Well, after a lot of fighting we got Alex to the Kennedy Krieger Institute. It was a ridiculous battle, and shame on Providence for trying to deny somebody as obviously in need as Alex. Their initial denial was flimsy at best, claiming various administrative errors. We appealed and they denied with much more coherent (but still ridiculous) reasons.
Their position was that ABA was experimental and therefore not necessary. Not only is that somewhat absurd, it’s also not the only thing KKI does. They have a toolbox filled with possibilities, and while ABA is an important part of their process, it is far from being the only thing.
Providence went on to claim Alex wasn’t going to benefit from the therapy anyway because he’s developmentally delayed, and Providence doesn’t cover developmentally disabled people’s mental health services.
Then they actually tried to claim that Alex’s Tuberous Sclerosis could be to blame for his behaviors, not his autism. I don’t know what kind of back-woods doctor they have on their team, but any decent review of Alex’s medical history would show that no doctor has ever believed that to be a possibility. We had a lot of hope that getting tumors out of his brain might help, but they just aren’t a significant issue in terms of behavior. And even if they were, KKI can look into that further anyway! Repeat after me: KKI isn’t just ABA therapy.
When we saw their statement, we asked to skip the level 2 appeal and jump straight into an expedited independent review. Less than one business day after we submitted our counter-arguments, the independent reviewers overturned Providence’s decision.
If anybody out there has a child with autism who is being denied something important, FIGHT. It almost seems like the denial was just a formality to see if we were serious, because the independent review was so quick to point out how ridiculous Providence’s claims were. Now I’m aware autism therapies are very expensive, but I’m convinced the costs could be lower if kids like Alex could get the help they need before things go to hell. Early intervention as opposed to constantly fighting to deny important treatments.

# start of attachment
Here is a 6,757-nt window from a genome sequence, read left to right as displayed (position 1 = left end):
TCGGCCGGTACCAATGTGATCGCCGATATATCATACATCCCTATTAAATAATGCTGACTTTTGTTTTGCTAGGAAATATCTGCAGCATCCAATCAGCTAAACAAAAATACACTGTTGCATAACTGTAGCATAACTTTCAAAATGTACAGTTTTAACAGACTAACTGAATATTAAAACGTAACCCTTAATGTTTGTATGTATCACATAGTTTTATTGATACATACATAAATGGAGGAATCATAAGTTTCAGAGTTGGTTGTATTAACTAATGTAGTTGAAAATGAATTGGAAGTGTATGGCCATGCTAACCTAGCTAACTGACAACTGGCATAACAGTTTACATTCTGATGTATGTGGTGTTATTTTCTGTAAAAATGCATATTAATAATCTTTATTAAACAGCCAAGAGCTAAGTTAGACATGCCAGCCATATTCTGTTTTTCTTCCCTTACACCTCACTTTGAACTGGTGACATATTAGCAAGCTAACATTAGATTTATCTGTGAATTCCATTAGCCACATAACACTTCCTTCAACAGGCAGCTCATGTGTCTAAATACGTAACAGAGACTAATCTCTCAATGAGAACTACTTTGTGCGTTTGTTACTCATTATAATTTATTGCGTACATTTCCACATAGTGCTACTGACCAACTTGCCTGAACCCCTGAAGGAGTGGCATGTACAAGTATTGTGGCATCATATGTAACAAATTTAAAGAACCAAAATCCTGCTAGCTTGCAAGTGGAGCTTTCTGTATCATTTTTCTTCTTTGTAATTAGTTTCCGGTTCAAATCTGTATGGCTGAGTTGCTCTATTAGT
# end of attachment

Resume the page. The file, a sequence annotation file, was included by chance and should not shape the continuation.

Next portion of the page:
So leaving Alex a million miles from home is awful. But at least this time we know he’s with very specialized people who exclusively deal with major behaviors like Alex’s. There were a lot of people at Alex’s group home who did an amazing job, but it just didn’t have adequate staffing, and the staff who really cared weren’t given the support they needed to stick around.
Once Alex returns from KKI, he’ll have a doctor-ordered plan that needs to be followed, and per KKI’s suggestion a new group home where everything will be new to him – no falling into old habits or having staff who are used to doing things one way having to be retrained.
Giving up on cannabis, at least for now, is also pretty disappointing, especially for me. I had put so much faith into this little plant, especially after some of our amazing successes. But in the past year or two, it hasn’t done more than give him that “two point boost” I described a while ago. The huge improvements we saw early on have been very difficult to reproduce, and while we usually saw improvements, they weren’t consistent, they weren’t amazing transformations, and they only happened when we could get him to take the medicine – i.e., not every visit, not when he was extremely anxious, not when he was ruminating, etc. KKI can’t help with the cannabis, but what they offer is still incredibly important. They’ll be figuring out how to make him feel more in control and setting up a plan so he always knows what’s going to happen next.
A more pressing issue is why cannabis can’t get the hell off schedule 1. If it were allowed to be prescribed and grown, finding the right strain and getting consistency wouldn’t be so tough, and combining regularly low doses of cannabis with a solid behavior plan would probably do wonders for Alex. So while I am not renewing Alex’s OMMP card, you can bet I’m still watching carefully for who does and doesn’t support reforming our nation’s destructive war on drugs.